Japan began its first military expansion in more than 40 years on Saturday, breaking ground on a radar station on a tropical island off Taiwan to resist China's claims of ownership of nearby islands. The move risks angering China, which in dispute with Japan over the Senkaku islands – known in China as the Diaoyu islands – which they both claim. The Japanese defence minister, Itsunori Onodera, who attended a ceremony on Yonaguni island to mark the start of construction, suggested the military presence could be enlarged to other islands in the seas south-west of Japan's main islands. Guardian

Wall Street Deregulation Pushed By Clinton Advisers
Wall Street deregulation, blamed for deepening the banking crisis, was aggressively pushed by advisers to Bill Clinton who have also been at the heart of current White House policy-making, according to newly disclosed documents from his presidential library. The previously restricted papers reveal two separate attempts, in 1995 and 1997, to hurry Clinton into supporting a repeal of the Depression-era Glass Steagall Act and allow investment banks, insurers and retail banks to merge. A Financial Services Modernization Act was passed by Congress in 1999, giving retrospective clearance to the 1998 merger of Citigroup and Travelers Group and unleashing a wave of Wall Street consolidation that was later blamed for forcing taxpayers to spend billions bailing out the enlarged banks after the sub-prime mortgage crisis. Guardian

Americans Aren’t Ready For The Future Google And Amazon Want To Build
Americans are hopeful about the future of technology. But don’t release the drones just yet. And forget meat grown in a petri dish. Pushing new tech on a public that isn’t ready can have real bottom-line consequences. That’s the takeaway from a new study released by the Pew Research Center looking at how U.S. residents felt about possible high-tech advances looming in the not-too-distant future. Overall, a decisive majority of those surveyed believed new tech would make the future better. At the same time, the public doesn’t seem quite ready for many of the advances companies like Google and Amazon are pushing hard to make real. If the stigma surrounding Google Glass (or, perhaps more specifically, “Glassholes”) has taught us anything, it’s that no matter how revolutionary technology may be, ultimately its success or failure ride on public perception. Wired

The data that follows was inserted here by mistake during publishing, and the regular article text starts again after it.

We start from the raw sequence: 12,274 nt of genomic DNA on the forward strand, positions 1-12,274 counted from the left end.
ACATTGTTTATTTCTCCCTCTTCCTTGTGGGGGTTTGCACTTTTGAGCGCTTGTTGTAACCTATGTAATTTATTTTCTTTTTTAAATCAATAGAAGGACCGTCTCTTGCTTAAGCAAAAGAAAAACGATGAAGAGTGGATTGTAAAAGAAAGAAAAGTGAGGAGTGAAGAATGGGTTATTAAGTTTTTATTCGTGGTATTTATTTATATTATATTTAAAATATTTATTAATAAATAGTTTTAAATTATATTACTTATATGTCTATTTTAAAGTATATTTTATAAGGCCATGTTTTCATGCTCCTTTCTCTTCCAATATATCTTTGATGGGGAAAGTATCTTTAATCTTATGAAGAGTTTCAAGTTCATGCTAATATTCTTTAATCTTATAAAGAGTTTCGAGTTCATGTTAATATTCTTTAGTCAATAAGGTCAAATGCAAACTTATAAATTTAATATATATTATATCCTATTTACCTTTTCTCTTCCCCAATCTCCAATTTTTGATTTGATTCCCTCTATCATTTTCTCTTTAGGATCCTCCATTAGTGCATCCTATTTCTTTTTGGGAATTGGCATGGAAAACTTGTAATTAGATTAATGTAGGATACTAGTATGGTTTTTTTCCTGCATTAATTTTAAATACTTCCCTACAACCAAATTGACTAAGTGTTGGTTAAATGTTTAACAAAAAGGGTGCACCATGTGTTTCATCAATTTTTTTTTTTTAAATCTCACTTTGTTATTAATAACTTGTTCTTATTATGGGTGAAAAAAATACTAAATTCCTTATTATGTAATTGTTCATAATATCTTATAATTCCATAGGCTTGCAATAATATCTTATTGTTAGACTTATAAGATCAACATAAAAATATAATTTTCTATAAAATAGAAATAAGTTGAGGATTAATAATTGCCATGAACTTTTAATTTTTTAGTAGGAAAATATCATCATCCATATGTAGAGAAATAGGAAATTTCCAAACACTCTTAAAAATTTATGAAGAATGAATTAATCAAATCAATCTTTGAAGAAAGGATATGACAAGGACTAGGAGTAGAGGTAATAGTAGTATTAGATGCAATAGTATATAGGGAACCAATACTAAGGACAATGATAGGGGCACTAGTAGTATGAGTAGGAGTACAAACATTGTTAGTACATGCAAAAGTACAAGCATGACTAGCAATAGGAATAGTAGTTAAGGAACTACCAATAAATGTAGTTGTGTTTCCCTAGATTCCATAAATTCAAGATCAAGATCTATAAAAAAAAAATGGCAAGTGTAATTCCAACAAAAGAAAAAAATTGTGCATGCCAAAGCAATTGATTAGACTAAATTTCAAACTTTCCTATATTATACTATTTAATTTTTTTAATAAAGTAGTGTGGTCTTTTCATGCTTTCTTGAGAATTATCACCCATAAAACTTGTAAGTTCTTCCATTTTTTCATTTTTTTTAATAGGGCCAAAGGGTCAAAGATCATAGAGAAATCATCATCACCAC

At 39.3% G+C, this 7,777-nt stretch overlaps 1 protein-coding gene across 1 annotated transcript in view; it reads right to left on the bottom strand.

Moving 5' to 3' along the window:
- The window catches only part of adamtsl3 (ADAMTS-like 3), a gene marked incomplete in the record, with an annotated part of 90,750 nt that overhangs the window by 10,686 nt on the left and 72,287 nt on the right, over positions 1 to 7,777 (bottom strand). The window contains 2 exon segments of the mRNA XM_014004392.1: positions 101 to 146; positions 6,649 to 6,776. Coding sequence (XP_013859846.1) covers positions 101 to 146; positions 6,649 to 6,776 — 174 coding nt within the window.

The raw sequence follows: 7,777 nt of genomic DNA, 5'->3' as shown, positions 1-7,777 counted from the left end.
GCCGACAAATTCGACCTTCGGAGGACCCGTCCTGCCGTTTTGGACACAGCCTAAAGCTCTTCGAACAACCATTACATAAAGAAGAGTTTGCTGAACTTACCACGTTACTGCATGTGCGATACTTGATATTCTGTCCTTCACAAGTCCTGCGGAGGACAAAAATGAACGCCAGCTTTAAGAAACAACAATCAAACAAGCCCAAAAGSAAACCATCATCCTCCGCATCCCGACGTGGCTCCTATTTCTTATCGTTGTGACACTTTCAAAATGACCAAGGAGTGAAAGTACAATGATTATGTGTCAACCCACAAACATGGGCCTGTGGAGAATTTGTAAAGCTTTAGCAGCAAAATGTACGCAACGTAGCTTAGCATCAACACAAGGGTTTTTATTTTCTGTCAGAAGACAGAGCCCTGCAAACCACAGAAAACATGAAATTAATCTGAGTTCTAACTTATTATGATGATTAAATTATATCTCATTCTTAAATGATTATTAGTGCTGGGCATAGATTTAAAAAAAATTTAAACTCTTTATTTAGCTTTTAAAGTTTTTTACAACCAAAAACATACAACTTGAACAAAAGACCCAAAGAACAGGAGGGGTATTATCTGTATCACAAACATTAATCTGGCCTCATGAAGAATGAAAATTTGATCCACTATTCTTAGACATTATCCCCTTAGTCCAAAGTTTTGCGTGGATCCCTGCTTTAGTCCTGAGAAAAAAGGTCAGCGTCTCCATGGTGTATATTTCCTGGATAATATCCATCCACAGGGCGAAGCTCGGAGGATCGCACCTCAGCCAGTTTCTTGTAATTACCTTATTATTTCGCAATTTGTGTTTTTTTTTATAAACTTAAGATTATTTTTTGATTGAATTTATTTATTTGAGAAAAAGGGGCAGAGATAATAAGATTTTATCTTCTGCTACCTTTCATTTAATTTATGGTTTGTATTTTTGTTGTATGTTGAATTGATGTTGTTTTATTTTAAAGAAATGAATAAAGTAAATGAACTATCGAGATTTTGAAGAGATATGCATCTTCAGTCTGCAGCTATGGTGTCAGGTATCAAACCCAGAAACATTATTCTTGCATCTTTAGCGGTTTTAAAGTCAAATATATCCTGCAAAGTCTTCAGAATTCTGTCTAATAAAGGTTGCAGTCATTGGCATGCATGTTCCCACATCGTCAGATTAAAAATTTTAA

UN Envoy Urges Respect For Religious Freedom After Israeli Forces Disrupt Easter Procession
A top United Nations envoy on Saturday said he was dismayed that a peaceful Easter procession led by Palestinian Christians through Jerusalem's Old City was disrupted by Israeli security forces. “Once again I call on all parties to respect the right of religious freedom, granting access to holy sites for worshippers of all faiths and refraining from provocations not least during the religious holidays,” said Robert Serry, the Special Coordinator for the Middle East Peace Process. UN News

OPCW-UN Mission Reports Further Progress In Eliminating Syria's Chemical Weapons
Syria has, as of 19 April, removed or destroyed in-country approximately 80 per cent of its chemical weapons material, the head of the Joint Mission of the Organization for the Prohibition of Chemical Weapons and the United Nations announced today. Sigrid Kaag, Special Coordinator of the OPCW-UN Joint Mission, said in a statement that further engagement is expected to sustain momentum and to complete removal operations during the next days. This will contribute to meeting the deadlines set by the OPCW Executive Council, including the 30 June 2014 target date for completing the destruction of Syria's entire chemical weapons programme. UN News